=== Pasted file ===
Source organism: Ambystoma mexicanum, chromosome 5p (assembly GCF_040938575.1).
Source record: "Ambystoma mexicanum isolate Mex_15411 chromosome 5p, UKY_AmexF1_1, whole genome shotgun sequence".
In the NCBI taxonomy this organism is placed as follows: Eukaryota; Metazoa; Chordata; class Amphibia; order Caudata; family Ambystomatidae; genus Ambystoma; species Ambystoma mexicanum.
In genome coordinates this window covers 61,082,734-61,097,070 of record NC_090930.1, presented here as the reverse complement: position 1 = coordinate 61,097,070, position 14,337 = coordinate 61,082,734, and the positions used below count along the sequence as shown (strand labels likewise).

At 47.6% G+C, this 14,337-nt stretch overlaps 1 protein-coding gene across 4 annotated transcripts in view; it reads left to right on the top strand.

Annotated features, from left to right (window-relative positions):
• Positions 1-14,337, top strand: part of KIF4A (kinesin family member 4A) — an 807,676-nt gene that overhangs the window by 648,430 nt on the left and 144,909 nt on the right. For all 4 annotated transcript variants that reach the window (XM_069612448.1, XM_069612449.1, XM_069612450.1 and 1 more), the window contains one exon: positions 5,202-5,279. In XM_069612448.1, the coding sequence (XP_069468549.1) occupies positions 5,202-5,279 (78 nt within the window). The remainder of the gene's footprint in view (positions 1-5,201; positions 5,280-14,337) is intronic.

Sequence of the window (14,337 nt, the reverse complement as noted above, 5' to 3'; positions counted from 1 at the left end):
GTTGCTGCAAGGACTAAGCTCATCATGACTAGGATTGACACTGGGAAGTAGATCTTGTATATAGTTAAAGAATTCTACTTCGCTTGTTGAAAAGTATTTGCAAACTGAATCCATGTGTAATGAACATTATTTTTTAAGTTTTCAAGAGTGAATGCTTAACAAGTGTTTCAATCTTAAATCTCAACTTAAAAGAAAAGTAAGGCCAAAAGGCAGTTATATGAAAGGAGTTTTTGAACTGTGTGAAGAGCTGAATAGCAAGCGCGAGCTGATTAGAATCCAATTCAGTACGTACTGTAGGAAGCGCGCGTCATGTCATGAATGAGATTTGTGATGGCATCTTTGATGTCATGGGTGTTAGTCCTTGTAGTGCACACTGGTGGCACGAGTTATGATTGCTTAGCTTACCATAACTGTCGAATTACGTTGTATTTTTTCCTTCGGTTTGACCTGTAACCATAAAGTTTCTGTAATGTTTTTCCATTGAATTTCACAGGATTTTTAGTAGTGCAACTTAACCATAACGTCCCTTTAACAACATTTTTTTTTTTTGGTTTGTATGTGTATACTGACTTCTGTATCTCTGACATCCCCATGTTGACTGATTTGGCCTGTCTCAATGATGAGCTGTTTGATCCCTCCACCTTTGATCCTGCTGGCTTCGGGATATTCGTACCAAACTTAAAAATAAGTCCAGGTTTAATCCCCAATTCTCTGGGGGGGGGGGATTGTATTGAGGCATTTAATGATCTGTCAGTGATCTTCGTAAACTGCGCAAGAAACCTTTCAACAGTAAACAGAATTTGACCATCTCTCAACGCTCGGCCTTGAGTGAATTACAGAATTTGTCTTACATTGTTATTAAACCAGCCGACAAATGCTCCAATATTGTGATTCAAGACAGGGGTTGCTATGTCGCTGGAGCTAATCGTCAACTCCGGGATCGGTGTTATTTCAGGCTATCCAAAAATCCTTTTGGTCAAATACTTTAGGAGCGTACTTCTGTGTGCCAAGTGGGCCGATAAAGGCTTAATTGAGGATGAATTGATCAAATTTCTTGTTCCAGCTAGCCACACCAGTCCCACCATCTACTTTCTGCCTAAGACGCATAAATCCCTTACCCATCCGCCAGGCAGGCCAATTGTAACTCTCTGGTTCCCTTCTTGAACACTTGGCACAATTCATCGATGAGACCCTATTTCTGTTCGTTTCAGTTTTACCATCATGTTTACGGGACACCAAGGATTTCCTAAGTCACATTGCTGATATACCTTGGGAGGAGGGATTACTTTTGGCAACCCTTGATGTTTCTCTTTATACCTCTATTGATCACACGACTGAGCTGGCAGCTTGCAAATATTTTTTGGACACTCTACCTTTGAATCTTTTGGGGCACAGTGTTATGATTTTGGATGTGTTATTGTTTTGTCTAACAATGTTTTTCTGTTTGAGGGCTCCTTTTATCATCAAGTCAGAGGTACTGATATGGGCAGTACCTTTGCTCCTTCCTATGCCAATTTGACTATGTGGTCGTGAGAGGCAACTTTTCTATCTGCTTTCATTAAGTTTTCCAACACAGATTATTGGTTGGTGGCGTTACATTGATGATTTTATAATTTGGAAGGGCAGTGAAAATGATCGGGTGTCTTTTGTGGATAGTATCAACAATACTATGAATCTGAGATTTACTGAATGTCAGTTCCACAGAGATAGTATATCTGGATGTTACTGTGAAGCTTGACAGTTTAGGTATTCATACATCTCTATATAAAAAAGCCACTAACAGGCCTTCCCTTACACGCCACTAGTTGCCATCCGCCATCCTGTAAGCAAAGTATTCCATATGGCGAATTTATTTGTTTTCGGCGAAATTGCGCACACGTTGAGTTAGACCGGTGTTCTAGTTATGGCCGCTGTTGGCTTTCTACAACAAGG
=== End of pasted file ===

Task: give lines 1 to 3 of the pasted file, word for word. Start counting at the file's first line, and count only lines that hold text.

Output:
Source organism: Ambystoma mexicanum, chromosome 5p (assembly GCF_040938575.1).
Source record: "Ambystoma mexicanum isolate Mex_15411 chromosome 5p, UKY_AmexF1_1, whole genome shotgun sequence".
In the NCBI taxonomy this organism is placed as follows: Eukaryota; Metazoa; Chordata; class Amphibia; order Caudata; family Ambystomatidae; genus Ambystoma; species Ambystoma mexicanum.